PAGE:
2020 promises to be a fascinating one for the art market and for countless museums shaping up to bring us some sensational shows this year. The strong stock market, the steady cash-creation of central governments and the consequent keen hunting for top calibre works of art at the close of 2019 means that the early part of the year – namely BRAFA (a Brussels Art Fair) and the February auctions here in London, will be bursting with bidding and buying.

There is one fly in the ointment that will have played on the minds of potential consignors to the big auction house sales in February here in London: the build-up to the general election on 12th December. Although the Sotheby’s and Christie’s Impressionist, Modern and Contemporary auctions are stoked by an international calling there has been an unsure political situation in the UK; not only with the Brexit situation but also the possibility of a profoundly left-leaning government. Given that the main business-getting period falls in November and early December very little will have been consigned in that six-week period. However, the overwhelming majority for the Conservative government has eased nerves amongst collectors and we should see a busy few days amongst consigning clients as the floodgates are primed to open.

I envisage big sweeping changes at the auction house Sotheby’s this year. The house has been split into two different organisations with Fine Art and ‘Luxury’ being separated. More online auctions of watches, jewels, wine and handbags will make for stronger margins as the fine art dealing arm gets squeezed by both constant competition and need for high-priced ‘PR lots’ in which commission rates are often slender. According to ‘The Art Newspaper’ the new owner, Mr Drahi, says that he aims to cut costs by 66m USD which is pretty hefty in light of overall 2019 net income being 108m USD. Ultimately, the big two auction houses are brands that can be monetised like no other and I see no reason why a successful re-calibration of their business model can’t reap rewards. It is only important that the brands are not watered down – Sotheby’s were once a brand of cigarette (and, worryingly, Sotheby’s champagne has made a comeback).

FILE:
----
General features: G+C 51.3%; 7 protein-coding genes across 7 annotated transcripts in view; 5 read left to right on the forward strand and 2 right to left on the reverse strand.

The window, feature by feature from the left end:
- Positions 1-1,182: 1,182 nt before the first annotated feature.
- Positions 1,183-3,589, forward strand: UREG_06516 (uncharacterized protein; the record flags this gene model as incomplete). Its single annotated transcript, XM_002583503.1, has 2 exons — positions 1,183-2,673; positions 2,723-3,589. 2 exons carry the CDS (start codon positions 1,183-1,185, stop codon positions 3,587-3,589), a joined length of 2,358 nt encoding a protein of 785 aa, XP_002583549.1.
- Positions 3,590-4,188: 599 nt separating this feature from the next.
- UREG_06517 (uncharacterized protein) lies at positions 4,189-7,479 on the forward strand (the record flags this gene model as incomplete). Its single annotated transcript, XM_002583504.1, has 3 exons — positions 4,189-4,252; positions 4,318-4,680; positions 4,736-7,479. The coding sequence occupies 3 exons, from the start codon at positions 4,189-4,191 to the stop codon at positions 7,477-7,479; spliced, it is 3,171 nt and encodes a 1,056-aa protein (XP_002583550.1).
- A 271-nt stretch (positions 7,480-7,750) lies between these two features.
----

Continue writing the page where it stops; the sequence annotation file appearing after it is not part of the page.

As to the great shows to see in London over the course of the year the standout for me is the Andy Warhol at TATE modern which is going to be a Summer blockbuster par excellence. Titian at the National gallery in London sounds very promising indeed but the main opening of the year must surely be the Museum opening in Cairo of ancient artefacts including over 5,000 items form the tomb of Tutankhamun. The Frank Gehry project to give a new life to the Philadelphia Museum looks wonderful and will be the centrepiece of US re-openings in 2020 offering over 8,000 sq. meters of new space.

Overall this looks like a wonderful year to be in the art world. Please use an advisor when buying works of art at high prices and, just as importantly, we all wish you a very happy 2020!